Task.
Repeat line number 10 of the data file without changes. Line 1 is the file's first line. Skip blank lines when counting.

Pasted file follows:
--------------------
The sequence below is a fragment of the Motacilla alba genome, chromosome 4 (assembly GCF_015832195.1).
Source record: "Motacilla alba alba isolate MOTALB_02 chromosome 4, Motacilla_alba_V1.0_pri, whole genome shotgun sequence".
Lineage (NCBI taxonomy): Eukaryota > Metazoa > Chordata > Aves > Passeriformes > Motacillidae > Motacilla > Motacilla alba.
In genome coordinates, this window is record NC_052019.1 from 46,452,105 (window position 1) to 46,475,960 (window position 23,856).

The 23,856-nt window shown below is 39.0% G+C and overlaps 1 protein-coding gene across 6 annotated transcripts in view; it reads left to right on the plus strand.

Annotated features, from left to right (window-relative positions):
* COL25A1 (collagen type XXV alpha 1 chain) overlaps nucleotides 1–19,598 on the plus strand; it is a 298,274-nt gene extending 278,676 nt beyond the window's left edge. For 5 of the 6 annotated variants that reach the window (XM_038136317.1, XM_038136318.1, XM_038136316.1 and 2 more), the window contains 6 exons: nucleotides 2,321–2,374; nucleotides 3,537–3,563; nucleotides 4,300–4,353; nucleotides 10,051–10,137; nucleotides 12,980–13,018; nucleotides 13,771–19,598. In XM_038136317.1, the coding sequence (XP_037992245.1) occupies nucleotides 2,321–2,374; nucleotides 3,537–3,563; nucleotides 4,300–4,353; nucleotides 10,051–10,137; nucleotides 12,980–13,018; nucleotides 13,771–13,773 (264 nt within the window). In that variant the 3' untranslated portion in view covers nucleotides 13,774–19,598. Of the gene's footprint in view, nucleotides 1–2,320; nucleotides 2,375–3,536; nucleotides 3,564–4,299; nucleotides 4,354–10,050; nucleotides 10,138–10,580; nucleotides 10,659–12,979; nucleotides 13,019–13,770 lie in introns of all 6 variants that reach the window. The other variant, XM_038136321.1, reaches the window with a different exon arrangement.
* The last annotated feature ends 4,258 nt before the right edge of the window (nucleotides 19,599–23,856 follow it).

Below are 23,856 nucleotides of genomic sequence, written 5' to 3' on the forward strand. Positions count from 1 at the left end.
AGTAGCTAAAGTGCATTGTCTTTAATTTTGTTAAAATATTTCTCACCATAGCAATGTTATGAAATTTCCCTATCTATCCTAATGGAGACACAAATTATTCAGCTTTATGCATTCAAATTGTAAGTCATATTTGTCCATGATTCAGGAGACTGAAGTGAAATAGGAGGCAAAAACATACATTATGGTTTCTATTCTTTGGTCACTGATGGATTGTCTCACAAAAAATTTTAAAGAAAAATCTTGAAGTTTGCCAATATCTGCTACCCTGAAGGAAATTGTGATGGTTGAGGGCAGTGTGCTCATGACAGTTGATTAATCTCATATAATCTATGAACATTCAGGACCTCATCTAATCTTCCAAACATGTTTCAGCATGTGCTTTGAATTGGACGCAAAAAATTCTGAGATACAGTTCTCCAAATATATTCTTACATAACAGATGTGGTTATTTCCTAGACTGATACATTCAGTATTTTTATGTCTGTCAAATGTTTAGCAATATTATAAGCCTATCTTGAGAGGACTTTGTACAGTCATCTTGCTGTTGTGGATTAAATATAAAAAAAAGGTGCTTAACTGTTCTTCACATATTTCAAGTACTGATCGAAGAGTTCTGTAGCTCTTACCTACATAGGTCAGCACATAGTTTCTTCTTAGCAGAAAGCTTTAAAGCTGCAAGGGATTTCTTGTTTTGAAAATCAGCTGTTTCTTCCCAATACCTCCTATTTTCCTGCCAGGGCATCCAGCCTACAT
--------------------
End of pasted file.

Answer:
AGTAGCTAAAGTGCATTGTCTTTAATTTTGTTAAAATATTTCTCACCATAGCAATGTTATGAAATTTCCCTATCTATCCTAATGGAGACACAAATTATTCAGCTTTATGCATTCAAATTGTAAGTCATATTTGTCCATGATTCAGGAGACTGAAGTGAAATAGGAGGCAAAAACATACATTATGGTTTCTATTCTTTGGTCACTGATGGATTGTCTCACAAAAAATTTTAAAGAAAAATCTTGAAGTTTGCCAATATCTGCTACCCTGAAGGAAATTGTGATGGTTGAGGGCAGTGTGCTCATGACAGTTGATTAATCTCATATAATCTATGAACATTCAGGACCTCATCTAATCTTCCAAACATGTTTCAGCATGTGCTTTGAATTGGACGCAAAAAATTCTGAGATACAGTTCTCCAAATATATTCTTACATAACAGATGTGGTTATTTCCTAGACTGATACATTCAGTATTTTTATGTCTGTCAAATGTTTAGCAATATTATAAGCCTATCTTGAGAGGACTTTGTACAGTCATCTTGCTGTTGTGGATTAAATATAAAAAAAAGGTGCTTAACTGTTCTTCACATATTTCAAGTACTGATCGAAGAGTTCTGTAGCTCTTACCTACATAGGTCAGCACATAGTTTCTTCTTAGCAGAAAGCTTTAAAGCTGCAAGGGATTTCTTGTTTTGAAAATCAGCTGTTTCTTCCCAATACCTCCTATTTTCCTGCCAGGGCATCCAGCCTACAT